Gleanings

Mira Luna: Why did African-Americans first start getting involved in cooperative economic activity? Was it for political or practical reasons or both?

The Praxis Project is excited to release, “Transforming the Economy from the Ground Up,” a paper on the solidarity economy authored by the Highlander Research and Education Center. The solidarity economy is part of a long-term strategy to address systemic and structural problems that make Mississippi the poorest state in the nation and keep billions of people in poverty  all over the world.

Imagine this: an economic model that takes the needs of the entire community into account. One that respects the rights of people and the planet. A market system that favors both the consumers and the producers.

In the past 30 years, though, there has been a rapid growth of all kinds of initiatives in the social economy. Confidence was lost in the centralised state-based alternatives, particularly after 1989. The revolution in information and communications made it possible to develop much more distributed systems of organisation, with complex webs of collaboration. Now, with the financial collapse of 2008 putting neoliberalism on the back foot, we are witnessing a new interest in co-operation.

No one really likes having a boss. So why not be your own boss? And no, this is not yet another post about the benefits of freelancing.

Worker cooperatives are a unique kind of business that are democratically owned and governed by the people doing the labor. Without any bosses on the job, each employee acts as both worker and owner. Now one group, the Wellspring Collaborative, is looking to jumpstart the growth of worker cooperatives in an unlikely place: inner-city Springfield, Massachusetts.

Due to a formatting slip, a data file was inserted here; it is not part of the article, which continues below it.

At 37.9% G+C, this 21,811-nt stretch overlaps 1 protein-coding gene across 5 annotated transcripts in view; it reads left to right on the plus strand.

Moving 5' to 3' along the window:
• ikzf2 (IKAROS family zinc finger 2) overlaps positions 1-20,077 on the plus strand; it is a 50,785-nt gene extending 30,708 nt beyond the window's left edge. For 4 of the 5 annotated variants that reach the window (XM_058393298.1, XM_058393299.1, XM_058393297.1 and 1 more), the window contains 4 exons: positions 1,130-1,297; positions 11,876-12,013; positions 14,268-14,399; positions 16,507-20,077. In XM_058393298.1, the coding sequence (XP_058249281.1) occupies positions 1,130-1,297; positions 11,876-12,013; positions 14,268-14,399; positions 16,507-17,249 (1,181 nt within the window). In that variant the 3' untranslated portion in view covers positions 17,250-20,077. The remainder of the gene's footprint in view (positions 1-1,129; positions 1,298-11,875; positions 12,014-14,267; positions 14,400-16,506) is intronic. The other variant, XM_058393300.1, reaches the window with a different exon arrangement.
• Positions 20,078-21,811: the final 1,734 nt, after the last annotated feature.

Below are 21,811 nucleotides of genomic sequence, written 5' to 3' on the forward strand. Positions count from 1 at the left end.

A growing number of educators and social entrepreneurs across the country are discovering that the secret to learning empathy, emotional literacy, self-awareness, cooperation, effective communication, and many of the other skills classified as “social and emotional learning,” lies in experience, not in workbooks and rote classroom exercises.

Read the full article at YES! Magazine

Unlike a bank, whose investments are controlled by private decision-makers and shareholders, a credit union can decide to give every member/investor and equal vote. At the Lower East Side Credit Union, a low income community development institution, the members have chosen to keep their resources and their lending in their low-income neighborhood.

Cooperative economics and civil rights don't often appear together in history books, but they should. From the mutual aid societies that bought enslaved people's freedom to the underground railroad network that brought endangered blacks to the north, cooperative structures were key to evading white supremacy. And there was vicious backlash when black co-ops threatened the status quo.

A region that went through ... a crisis in the 1990s is that of Mercosur where hundreds of worker-owned enterprises emerged often with the full support of trade unions. A case in point is that of Forja, South America’s largest forge which, with the backing of the ABC Metalworkers’ union of the Central Única des Trabalhadores (CUT), became Uniforja, a worker cooperative. The success of Uniforja and many other cooperatives led to the creation of Unisol, a worker cooperative federation which now has over 800 affiliated enterprises representing 70,000 workers.

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